From 16 studies, results confirmed a J-shaped relationship between wine intake and reduced vascular risk, with maximal protection — an average 31% (95% confidence interval (CI): 19%) was observed at 21 g/day of alcohol. Similarly, from 13 studies a J-shaped relationship was apparent for beer (maximal protection: 42% (95% CI: 19%) at 43 g/day of alcohol).
From 12 studies reporting separate data on wine or beer consumption, two closely overlapping dose–response curves were obtained suggesting maximal protection of 33% at 25 g/day of alcohol approximately (2 drinks/day by US standards and 3 units for the UK) for vascular diseases. A statistically significant association between spirits intake and vascular disease was not found.
A major problem with all meta-analyses is the inability to control for variables that were not included in the original reports. While there were adequate data to adjust for most of the usual confounders, there was no way to evaluate effects of the pattern of drinking (frequency, binge drinking, etc.) on the cardiovascular outcomes.
Limited data were available about the association of spirits intake and cardiovascular risk. While the trend was for a decrease in such risk with increasing spirits consumption, there was not a statistically significant relation in the meta-analysis based on 10 independent relationships using random models.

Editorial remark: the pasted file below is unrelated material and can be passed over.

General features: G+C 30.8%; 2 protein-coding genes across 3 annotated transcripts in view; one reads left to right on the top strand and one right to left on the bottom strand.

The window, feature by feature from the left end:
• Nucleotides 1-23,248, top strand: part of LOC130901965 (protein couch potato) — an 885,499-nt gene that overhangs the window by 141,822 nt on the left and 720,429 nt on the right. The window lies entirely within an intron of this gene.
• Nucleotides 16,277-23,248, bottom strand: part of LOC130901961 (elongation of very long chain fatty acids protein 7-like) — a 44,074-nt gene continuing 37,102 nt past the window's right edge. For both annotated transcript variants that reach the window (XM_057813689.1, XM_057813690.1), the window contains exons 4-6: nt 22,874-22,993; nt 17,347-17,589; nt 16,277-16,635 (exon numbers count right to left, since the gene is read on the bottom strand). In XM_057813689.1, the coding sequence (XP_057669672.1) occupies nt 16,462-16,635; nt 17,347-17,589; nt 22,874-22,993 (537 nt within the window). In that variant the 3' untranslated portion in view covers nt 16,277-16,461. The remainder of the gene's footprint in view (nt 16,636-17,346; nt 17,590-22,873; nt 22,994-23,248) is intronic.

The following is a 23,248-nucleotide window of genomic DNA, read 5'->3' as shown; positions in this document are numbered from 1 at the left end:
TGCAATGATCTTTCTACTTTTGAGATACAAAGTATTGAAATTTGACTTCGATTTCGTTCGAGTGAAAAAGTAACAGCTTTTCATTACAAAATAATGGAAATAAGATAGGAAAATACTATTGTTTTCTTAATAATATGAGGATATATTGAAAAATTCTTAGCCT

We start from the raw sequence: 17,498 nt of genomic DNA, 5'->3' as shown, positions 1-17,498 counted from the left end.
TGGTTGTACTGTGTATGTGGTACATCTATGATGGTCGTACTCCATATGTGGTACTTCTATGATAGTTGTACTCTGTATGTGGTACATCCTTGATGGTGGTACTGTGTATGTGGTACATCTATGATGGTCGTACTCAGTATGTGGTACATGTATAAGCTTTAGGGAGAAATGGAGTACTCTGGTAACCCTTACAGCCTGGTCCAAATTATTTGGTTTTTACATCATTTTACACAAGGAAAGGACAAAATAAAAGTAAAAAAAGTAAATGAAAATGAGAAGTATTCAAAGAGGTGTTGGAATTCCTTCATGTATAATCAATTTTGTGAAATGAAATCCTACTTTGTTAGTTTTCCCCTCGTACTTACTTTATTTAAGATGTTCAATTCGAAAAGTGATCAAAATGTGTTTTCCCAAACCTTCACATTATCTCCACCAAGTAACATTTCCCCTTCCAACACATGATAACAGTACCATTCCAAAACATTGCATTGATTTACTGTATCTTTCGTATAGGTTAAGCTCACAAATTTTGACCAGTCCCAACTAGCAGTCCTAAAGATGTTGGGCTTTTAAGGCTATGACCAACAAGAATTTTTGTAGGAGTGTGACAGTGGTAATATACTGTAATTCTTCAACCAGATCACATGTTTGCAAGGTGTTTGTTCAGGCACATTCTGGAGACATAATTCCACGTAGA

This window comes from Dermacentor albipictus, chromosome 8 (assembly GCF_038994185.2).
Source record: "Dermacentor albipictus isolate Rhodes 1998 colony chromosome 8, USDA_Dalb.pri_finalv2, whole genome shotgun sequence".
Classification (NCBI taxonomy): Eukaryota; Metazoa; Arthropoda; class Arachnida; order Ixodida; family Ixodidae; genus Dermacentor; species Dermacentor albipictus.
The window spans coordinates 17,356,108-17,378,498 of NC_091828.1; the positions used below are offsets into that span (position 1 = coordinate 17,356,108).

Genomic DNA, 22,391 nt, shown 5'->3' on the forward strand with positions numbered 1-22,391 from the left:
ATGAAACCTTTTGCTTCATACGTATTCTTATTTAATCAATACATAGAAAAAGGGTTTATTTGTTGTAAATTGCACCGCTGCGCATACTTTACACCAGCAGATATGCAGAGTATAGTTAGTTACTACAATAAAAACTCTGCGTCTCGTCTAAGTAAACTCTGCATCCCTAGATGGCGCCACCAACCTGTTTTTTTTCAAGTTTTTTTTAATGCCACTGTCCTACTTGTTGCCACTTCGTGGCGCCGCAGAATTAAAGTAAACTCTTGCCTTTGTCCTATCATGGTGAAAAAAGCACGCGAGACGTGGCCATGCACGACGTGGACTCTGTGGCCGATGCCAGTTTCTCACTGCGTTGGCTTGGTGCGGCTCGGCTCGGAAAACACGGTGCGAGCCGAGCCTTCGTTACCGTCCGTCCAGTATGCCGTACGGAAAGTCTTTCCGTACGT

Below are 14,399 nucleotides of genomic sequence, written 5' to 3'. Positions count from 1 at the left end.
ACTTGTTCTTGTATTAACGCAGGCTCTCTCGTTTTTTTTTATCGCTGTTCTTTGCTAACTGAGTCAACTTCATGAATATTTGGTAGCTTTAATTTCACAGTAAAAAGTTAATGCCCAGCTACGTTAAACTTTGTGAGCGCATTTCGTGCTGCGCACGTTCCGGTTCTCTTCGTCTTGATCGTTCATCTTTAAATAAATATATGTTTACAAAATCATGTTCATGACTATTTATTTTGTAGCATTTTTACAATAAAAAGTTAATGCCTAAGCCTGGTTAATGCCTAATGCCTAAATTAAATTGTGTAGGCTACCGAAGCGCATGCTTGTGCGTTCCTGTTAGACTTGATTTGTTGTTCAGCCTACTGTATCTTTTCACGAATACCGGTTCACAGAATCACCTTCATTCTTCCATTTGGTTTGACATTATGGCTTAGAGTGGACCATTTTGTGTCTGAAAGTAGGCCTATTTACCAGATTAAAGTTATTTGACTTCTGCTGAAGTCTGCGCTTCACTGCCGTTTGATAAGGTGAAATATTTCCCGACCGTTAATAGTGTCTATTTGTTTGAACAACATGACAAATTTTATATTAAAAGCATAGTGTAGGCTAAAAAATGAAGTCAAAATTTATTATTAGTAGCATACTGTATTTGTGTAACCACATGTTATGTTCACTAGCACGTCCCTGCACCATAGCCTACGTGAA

The key result of this meta-analysis is the finding of a very similar inverse association between the consumption of beer and the consumption of wine in relation to cardiovascular outcomes. While a similar association was not seen for spirits consumption, the data presented do not permit the conclusion that the key effects on cardiovascular disease are primarily due to the polyphenols in beer and wine. Similarly, the results do not permit the conclusion that the effect on cardiovascular disease is due primarily to the alcohol in these beverages. The lack of a similar J-shaped association for spirits may have been due to different drinking patterns (e.g., more binge drinking among consumers of spirits), as the pattern of drinking was not included as a confounder in the analyses.
Reference: Costanzo S, Di Castelnuovo A, Donati MB, Iacoviello L, de Gaetano G. Wine, beer or spirit drinking in relation to fatal and non-fatal cardiovascular events: a meta-analysis. Eur J Epidemiol 2011;DOI 10.1007/s10654-011-9631-0
Comments on this critique by the International Scientific Forum on Alcohol Research were provided by the following members:
Ross McCormick, PhD, MSc, MBChB, Associate Dean, Faculty of Medical and Health Sciences, The University of Auckland, Auckland, New Zealand
Arne Svilaas, MD, PhD, general practice and lipidology, Oslo University Hospital, Oslo, Norway
David Vauzour, PhD, Senior Research Associate, Department of Nutrition, Norwich Medical School, University of East Anglia, Norwich, UK
Andrew L. Waterhouse, PhD, Marvin Sands Professor, Department of Viticulture and Enology, University of California, Davis.
Yuqing Zhang, MD, DSc, Clinical Epidemiology, Boston University School of Medicine, Boston, MA, USA